Gottfried was the sponsor of the 1998 Hudson River Park Law, which established that park, as well as the legislation to expand the Jacob Javits Convention Center. He was also instrumental in the enaction of the Omnibus Crime Act of 1978 and drafting of the 1976 Juvenile Justice Reform Act.

As chair of the Health Committee, and as a supporter of reproductive freedom, he seeks to keep New York pro-choice, and sponsored Gov. Spitzer's Reproductive Health and Privacy Protection Act.

Gottfried introduced the first same-sex marriage bill in the Assembly in 2003. When then-Governor Eliot Spitzer submitted it as a governor's program bill in 2007, Assembly Member Daniel O'Donnell, one of the Assembly's openly-gay members, became the lead sponsor.[8][9] Marriage equality became law in New York State in June 2011.

Other bills he sponsors are: GENDA, the Gender Non-Discrimination Act which would make discrimination based on gender identity illegal;[10][11] and a bill to legalize the use of medical marijuana.[12]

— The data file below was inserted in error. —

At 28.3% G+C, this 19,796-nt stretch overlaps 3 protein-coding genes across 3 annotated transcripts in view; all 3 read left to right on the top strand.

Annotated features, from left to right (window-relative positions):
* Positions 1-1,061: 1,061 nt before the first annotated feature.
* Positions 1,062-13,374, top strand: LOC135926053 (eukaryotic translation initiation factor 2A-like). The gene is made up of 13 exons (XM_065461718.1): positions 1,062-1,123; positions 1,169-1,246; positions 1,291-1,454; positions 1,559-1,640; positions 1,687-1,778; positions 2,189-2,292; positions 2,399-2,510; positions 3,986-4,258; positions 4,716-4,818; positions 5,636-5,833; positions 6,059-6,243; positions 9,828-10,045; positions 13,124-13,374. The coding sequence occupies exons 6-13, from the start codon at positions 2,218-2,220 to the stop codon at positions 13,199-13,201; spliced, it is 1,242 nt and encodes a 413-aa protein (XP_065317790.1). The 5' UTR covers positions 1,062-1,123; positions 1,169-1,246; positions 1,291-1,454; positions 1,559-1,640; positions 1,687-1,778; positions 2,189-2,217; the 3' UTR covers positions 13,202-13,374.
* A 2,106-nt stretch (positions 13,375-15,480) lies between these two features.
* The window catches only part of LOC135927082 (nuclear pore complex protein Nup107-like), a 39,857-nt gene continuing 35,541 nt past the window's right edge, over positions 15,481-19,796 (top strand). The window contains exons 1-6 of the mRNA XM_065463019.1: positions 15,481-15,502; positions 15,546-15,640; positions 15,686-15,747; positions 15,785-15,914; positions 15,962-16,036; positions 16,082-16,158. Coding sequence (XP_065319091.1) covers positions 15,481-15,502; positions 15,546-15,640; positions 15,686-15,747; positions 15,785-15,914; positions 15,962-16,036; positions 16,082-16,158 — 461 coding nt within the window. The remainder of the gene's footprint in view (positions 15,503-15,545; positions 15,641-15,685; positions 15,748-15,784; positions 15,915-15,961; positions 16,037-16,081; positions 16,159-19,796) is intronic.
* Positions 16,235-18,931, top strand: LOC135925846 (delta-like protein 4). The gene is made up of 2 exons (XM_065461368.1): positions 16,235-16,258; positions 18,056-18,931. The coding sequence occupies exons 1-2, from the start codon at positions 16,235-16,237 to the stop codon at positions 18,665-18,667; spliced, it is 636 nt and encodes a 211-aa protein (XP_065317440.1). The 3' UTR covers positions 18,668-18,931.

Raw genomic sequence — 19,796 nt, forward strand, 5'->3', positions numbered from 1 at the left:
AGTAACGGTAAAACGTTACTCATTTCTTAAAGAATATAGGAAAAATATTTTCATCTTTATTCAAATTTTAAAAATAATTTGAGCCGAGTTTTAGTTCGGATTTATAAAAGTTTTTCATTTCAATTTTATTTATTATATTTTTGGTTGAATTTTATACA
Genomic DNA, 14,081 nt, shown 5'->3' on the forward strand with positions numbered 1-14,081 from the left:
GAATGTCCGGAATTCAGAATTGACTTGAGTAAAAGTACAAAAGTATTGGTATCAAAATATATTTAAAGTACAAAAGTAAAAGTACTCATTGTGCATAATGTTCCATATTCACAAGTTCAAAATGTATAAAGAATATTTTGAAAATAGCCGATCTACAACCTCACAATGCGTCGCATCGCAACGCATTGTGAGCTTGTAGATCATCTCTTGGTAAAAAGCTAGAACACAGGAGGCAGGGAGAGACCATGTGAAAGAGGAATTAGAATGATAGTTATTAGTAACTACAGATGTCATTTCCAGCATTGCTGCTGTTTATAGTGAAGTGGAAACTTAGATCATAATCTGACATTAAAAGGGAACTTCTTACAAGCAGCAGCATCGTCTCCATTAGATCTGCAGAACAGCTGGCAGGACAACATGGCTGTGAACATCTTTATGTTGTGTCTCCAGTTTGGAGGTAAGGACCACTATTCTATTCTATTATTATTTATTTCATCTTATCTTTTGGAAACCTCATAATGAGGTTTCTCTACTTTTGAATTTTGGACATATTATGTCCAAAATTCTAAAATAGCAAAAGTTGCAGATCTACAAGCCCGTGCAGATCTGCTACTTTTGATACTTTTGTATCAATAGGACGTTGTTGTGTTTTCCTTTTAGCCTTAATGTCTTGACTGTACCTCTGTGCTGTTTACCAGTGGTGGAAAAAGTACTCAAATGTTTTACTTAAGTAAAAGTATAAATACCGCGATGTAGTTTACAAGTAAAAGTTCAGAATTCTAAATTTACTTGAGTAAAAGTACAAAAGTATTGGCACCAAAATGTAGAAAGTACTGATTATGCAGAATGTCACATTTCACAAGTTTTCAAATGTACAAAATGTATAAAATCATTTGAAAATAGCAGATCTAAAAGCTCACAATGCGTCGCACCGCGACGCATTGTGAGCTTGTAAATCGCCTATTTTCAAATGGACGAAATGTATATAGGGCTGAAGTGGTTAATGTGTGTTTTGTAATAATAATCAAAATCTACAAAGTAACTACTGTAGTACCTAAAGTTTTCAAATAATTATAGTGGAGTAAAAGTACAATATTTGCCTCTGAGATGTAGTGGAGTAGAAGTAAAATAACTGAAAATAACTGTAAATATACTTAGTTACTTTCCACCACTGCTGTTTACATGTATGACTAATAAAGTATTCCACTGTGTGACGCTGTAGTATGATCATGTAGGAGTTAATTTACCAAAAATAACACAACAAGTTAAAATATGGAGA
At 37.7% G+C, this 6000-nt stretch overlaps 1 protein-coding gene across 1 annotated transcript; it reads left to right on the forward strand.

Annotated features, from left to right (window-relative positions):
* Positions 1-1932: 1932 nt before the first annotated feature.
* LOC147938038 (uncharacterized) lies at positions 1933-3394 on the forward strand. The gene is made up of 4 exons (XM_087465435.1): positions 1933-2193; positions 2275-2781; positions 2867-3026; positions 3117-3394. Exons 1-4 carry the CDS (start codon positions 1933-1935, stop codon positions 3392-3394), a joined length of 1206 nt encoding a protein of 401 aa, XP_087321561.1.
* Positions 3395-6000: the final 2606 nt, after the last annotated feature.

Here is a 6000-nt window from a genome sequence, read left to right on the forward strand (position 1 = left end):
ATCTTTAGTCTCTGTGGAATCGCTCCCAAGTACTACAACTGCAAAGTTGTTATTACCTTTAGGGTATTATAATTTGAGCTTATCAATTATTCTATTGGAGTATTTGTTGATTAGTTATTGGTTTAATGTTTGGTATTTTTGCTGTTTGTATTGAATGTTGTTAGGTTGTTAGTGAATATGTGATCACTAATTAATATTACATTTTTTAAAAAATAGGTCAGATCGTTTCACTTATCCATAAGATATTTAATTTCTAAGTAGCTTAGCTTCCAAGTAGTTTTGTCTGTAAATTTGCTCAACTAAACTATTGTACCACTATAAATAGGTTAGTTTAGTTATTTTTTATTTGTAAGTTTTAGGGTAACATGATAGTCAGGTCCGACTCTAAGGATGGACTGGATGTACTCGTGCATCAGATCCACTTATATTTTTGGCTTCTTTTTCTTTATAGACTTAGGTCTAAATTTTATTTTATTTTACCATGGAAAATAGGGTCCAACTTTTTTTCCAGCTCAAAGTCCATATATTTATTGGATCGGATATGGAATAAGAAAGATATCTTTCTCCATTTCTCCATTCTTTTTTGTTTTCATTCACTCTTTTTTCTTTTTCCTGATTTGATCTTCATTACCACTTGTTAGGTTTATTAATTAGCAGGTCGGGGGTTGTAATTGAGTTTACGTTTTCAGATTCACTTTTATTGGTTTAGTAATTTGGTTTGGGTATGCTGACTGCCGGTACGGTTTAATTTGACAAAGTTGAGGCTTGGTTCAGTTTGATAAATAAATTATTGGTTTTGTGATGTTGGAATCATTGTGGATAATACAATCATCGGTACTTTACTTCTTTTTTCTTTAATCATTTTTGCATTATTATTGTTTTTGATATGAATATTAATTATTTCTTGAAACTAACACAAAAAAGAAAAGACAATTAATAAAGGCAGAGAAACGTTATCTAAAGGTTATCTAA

As a leading advocate for patient autonomy, he has a major responsibility for New York's managed care reforms, and continues to sponsor legislation for stronger protections for consumers and health care providers, work toward public support for universal access to quality, affordable health care, and establish end-of-life and pain management protocols. Gottfried's NY Health bill,[13] to establish universal, publicly funded health coverage, was the first of its kind to pass a legislative body (NYS Assembly, 1992).

During his time as a member of the Assembly Gottfried has served in various leadership capacities, including as Deputy Majority Leader, Assistant Majority Leader, Chairman of the Assembly Committee on Codes, and Children and Families, as well as Chairman of the Assembly Task Force on the Homeless, Campaign Finance Reform and Crime Victims. In his 2010 re-election bid he received 82% of the vote.[14]

Retirement from NYS Assembly[edit]

On December 13, 2021, Gottfried, then the longest serving member of the New York State Assembly,[15] announced he would not seek re-election in 2022 thus ending his tenure in the Assembly after (what will be) a record 18,993 days in office.[16]